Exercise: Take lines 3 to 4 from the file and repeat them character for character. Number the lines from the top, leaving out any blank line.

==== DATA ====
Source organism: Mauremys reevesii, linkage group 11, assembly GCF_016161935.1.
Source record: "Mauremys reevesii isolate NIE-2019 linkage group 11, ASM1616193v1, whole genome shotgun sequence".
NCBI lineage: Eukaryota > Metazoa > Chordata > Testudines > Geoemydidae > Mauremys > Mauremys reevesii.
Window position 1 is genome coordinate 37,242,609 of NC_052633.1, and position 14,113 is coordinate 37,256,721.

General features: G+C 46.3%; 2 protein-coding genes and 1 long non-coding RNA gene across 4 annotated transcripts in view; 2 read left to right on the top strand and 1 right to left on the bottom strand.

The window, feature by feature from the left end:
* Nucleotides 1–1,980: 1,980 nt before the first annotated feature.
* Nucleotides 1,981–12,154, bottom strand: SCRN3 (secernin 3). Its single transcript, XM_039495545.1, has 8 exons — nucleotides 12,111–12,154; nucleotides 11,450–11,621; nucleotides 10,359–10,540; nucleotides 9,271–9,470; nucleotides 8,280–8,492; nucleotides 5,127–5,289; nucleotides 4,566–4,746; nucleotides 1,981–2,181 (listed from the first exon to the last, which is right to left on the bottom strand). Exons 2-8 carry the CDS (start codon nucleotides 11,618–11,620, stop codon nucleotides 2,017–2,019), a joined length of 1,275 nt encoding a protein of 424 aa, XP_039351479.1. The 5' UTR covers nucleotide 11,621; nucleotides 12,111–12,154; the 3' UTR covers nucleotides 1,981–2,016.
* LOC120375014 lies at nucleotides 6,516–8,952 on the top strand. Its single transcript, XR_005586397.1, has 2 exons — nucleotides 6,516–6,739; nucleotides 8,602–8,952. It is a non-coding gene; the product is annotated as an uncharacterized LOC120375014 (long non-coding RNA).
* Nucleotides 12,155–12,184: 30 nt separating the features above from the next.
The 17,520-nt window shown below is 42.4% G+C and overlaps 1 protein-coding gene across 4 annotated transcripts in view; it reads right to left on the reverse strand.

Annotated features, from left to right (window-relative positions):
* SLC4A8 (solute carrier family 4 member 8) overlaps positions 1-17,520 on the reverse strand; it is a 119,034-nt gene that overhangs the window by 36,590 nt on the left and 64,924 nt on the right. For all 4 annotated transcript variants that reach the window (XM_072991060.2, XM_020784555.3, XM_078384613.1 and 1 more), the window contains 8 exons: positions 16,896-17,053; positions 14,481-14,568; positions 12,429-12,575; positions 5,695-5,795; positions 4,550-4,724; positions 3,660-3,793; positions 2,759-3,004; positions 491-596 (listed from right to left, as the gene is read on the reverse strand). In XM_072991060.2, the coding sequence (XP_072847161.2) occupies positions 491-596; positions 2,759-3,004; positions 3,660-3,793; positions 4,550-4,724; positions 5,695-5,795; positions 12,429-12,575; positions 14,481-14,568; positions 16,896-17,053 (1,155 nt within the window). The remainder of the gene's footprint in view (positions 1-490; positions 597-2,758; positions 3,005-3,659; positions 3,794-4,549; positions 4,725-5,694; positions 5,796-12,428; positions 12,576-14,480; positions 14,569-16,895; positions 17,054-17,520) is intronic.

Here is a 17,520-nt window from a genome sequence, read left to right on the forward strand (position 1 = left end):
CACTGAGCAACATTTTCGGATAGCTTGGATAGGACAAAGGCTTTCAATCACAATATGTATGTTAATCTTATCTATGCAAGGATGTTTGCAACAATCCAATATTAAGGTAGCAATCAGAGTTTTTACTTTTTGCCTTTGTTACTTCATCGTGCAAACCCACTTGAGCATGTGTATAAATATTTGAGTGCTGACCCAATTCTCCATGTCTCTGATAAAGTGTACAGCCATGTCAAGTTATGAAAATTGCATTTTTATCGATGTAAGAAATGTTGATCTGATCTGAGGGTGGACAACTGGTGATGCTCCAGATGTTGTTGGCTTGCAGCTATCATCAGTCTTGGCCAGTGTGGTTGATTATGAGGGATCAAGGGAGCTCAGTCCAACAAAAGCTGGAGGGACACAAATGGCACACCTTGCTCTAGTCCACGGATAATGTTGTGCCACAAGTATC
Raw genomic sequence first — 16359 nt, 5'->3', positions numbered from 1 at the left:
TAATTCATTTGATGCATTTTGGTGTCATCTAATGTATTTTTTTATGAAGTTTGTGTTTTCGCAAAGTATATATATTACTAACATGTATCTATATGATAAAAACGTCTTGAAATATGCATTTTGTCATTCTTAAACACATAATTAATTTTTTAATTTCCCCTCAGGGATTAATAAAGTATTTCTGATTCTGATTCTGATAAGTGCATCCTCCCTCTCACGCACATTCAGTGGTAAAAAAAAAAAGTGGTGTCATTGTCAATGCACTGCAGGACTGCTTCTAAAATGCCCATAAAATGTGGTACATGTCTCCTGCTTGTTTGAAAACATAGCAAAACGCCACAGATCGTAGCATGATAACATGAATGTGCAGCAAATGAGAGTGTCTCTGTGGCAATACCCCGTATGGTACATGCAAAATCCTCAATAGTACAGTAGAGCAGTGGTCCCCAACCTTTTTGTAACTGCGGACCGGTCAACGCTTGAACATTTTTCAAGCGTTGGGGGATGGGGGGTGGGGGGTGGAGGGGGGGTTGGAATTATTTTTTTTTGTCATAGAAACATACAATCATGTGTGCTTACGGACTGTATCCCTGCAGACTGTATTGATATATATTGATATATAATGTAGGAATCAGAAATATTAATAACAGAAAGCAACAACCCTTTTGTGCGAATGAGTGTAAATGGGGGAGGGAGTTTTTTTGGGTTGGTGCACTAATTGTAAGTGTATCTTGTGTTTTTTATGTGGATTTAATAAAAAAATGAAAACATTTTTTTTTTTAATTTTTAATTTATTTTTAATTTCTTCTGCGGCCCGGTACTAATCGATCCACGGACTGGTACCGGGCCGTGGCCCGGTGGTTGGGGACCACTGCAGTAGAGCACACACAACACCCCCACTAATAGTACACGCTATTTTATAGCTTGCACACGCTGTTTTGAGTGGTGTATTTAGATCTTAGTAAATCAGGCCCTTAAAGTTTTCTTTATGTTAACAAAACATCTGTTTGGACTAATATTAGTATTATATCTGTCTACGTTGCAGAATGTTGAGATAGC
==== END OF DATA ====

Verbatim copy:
NCBI lineage: Eukaryota > Metazoa > Chordata > Testudines > Geoemydidae > Mauremys > Mauremys reevesii.
Window position 1 is genome coordinate 37,242,609 of NC_052633.1, and position 14,113 is coordinate 37,256,721.